Planning Checklist for New Conference Managers

ttc corporate event planning checklistCongratulations! You’ve been hired, promoted or otherwise assigned to lead planning for one of your organization’s upcoming corporate events. You know that it’s important to get all of the details right, and you don’t want to miss any obvious priorities or potential hiccups.

15 Steps to Corporate Event Success

So, what are some of the key things you need to include on your planning checklist? Here are fifteen key points that should make it onto your corporate event production checklist in order to help you ensure success:

1. Clearly define the goals and objectives of the event, as well as the target audience and message.

2. Determine priorities and factors impacting the date and then begin examining venues, dates and options as quickly as possible.

3. Create a series of action plans. Most people create two plans – one for producing the event and one for promoting (marketing) it.

4. Begin developing budgets early on, and make sure to start with production and promotion, then work backward. A common rookie mistake is to select the venue, catering and flowers – then take the remaining 10% of the budget that’s still left, and assign it for production and promotion.  Instead, you need to reverse this and commit 90% of your budget for production and promotion up front.

5. Create a list of everyone involved in the event. This includes senior management, board members (for nonprofits or associations), planning teams or committees, vendors/partners, and sponsors as well.

6. Build out your master schedule – including a ‘run-of-show’ – to begin structuring the event components and identifying what other participants (speakers, panelists, keynotes, exhibitors) and media deliverables (printed programs, videos, audio, live streaming) will be involved.

7. Align your message, theme and story with the business strategy behind the event (see this article on strategies for planning successful corporate events for details).

8. Make a list of vendors required including your invitational ‘short lists’ and criteria for building your ‘long list’ based on vendor qualifications and expertise.

9. Prepare all necessary details to execute promotion early – such as sponsorship and exhibitor details, program logistics, arrival and departure schedules, room capacities and ticket pricing.

10. Set up a clear contract review and approval process. This is especially important if your top executives are sometimes in the habit of holding up decisions on ‘little things’. By creating the list of approval criteria up front, you reduce your risk of creating ‘crunch time’ problems with vendors later.

11. Build a clear event strategic plan with a clearly articulated creative strategy behind the event. Then share this with every vendor, both pre-selection and after they are on your team. This becomes the blueprint that keeps everyone on the same page.

12. Arrange practice sessions and dry runs, especially with the people least likely to want to do them: your speakers. Don’t let executives tell you they don’t need to practice or that they will be find without it. They won’t.

13. Commit as many resources to the background components for the event, as for the event itself. For example, video vignettes, lighting design and audio queues can make or break a successful corporate event production.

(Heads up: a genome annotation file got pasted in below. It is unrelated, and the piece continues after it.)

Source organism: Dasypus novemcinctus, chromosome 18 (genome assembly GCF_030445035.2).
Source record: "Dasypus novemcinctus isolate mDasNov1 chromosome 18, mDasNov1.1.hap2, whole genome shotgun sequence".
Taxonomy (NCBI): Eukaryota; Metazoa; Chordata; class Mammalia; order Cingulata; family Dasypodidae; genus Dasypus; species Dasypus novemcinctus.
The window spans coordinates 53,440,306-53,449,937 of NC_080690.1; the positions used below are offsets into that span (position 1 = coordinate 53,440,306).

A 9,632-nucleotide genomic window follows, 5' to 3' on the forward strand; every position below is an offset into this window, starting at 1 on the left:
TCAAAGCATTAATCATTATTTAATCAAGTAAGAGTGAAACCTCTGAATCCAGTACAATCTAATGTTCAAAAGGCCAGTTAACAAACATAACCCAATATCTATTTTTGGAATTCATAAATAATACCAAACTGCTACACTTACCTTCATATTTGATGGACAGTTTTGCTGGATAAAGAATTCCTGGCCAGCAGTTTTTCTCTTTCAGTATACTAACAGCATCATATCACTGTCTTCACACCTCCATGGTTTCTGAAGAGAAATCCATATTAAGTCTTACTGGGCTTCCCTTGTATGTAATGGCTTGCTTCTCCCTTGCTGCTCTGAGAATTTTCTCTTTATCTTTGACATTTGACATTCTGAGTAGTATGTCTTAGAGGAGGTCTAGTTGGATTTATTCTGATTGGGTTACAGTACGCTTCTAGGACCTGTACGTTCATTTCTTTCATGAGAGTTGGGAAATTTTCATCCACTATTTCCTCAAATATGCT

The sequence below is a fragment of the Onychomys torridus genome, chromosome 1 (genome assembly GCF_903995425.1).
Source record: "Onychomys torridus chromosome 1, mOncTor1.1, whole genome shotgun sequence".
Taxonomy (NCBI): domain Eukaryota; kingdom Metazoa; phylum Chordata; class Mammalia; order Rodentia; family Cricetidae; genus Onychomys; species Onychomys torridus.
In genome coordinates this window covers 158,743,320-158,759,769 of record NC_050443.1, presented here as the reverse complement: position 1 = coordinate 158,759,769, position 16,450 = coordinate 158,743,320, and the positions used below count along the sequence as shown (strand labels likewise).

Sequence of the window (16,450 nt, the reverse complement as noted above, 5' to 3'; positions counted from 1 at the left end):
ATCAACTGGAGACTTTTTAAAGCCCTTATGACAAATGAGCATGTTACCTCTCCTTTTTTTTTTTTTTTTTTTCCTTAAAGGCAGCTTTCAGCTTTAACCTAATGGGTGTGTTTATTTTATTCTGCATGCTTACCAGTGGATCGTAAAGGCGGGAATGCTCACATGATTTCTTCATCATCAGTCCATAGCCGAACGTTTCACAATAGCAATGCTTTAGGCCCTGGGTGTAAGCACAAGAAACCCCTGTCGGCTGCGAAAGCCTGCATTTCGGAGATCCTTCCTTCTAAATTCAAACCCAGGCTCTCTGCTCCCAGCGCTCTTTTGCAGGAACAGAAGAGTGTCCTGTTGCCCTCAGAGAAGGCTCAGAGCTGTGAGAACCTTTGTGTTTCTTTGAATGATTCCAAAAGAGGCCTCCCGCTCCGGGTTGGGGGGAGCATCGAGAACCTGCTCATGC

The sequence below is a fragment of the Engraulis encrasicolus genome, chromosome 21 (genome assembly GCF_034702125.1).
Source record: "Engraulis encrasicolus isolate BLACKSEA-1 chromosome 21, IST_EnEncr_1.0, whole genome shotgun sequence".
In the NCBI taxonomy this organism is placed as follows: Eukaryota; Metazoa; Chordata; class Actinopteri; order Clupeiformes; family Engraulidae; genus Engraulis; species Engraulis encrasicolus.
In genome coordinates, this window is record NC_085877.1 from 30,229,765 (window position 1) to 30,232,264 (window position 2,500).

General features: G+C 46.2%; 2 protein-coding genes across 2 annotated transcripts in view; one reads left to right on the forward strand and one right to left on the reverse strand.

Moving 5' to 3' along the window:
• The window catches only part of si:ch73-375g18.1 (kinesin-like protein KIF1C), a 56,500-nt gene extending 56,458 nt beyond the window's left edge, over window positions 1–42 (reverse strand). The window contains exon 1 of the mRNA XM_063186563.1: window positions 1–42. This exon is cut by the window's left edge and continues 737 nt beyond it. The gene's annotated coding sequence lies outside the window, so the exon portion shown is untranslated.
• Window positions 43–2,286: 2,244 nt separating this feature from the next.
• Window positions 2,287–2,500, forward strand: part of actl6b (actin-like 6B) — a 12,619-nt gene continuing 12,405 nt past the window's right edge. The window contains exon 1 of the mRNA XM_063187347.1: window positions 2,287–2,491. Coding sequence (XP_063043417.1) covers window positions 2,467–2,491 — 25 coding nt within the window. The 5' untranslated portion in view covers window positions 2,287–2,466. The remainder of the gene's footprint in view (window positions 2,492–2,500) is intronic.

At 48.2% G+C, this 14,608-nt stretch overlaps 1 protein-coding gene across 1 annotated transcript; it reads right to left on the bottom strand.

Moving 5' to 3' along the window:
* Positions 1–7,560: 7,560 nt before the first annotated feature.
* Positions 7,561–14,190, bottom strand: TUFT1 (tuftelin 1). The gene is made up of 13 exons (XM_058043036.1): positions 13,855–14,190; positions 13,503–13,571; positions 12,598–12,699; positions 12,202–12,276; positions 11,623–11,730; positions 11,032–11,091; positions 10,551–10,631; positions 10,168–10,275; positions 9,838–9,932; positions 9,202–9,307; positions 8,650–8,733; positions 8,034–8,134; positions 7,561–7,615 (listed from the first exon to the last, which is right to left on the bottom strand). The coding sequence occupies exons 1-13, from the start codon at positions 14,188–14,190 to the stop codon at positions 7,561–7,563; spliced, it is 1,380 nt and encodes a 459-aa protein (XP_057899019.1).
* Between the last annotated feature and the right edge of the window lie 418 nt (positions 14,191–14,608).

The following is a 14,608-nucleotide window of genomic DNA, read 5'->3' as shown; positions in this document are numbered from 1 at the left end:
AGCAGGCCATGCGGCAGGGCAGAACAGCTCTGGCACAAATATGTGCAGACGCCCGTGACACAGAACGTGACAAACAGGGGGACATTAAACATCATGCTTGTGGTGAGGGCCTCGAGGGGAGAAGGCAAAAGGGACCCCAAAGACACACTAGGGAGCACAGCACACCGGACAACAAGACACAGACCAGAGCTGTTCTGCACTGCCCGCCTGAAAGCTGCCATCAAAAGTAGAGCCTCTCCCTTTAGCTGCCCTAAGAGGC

14. Designate one internal leader and one external vendor who will be in charge of the event’s actual execution on the day(s) themselves. No one can survive having too many cooks in the kitchen, or ending up with all of the cooks standing around while the kitchen burns. Savvy event managers often assign their corporate event production company to take the lead.

15. After the event, make sure to set aside time for an after-action review. What went well? What didn’t? What went well enough, but could have gone better? What was over-the-top successful? Document all of the feedback, insights, ideas and questions so you will be even better prepared for the next event from day one.

Building Your Checklist with Strategic Creative

One key to a successful planning checklist is to use a clearly defined methodology for event execution. One proven model is Strategic Creative, which was developed by the team at TalkingTree Creative. To learn more, please enjoy this three-article series about Strategic Creative:

How Strategic Creative Leads to Successful Corporate Events [Article 1]
The Layers of the Experience for Successful Corporate Events [Article 2]
> Showcasing the Power of Strategic Creative in Corporate Events [Article 3]

Learn more about corporate event production in Washington DC and Baltimore MD by contacting TalkingTree Creative today. Call us at 240.252.1200 or email Craig Weisbaum, President & CEO at craig@talkingtreecreative.com.

About TalkingTree Creative

Talking Tree Creative is an event production company that creates memorable experiences and lasting impressions on screen, on stage, and online. Headquartered in Washington D.C., TalkingTree Creative serves clients in the corporate, non-profit, association and government sectors as a leader in the event production field, infusing its work with elements of creativity, entertainment and engagement.

For more information, please visit www.talkingtreecreative.com. Follow TalkingTree Creative on FacebookTwitterGoogle+, and LinkedIn to stay up to date with our latest projects. Get a dose of visual inspiration by checking us out on YouTube and Pinterest as well.

 

This entry was posted on Monday, December 15th, 2014 at 4:47 pm. Both comments and pings are currently closed.

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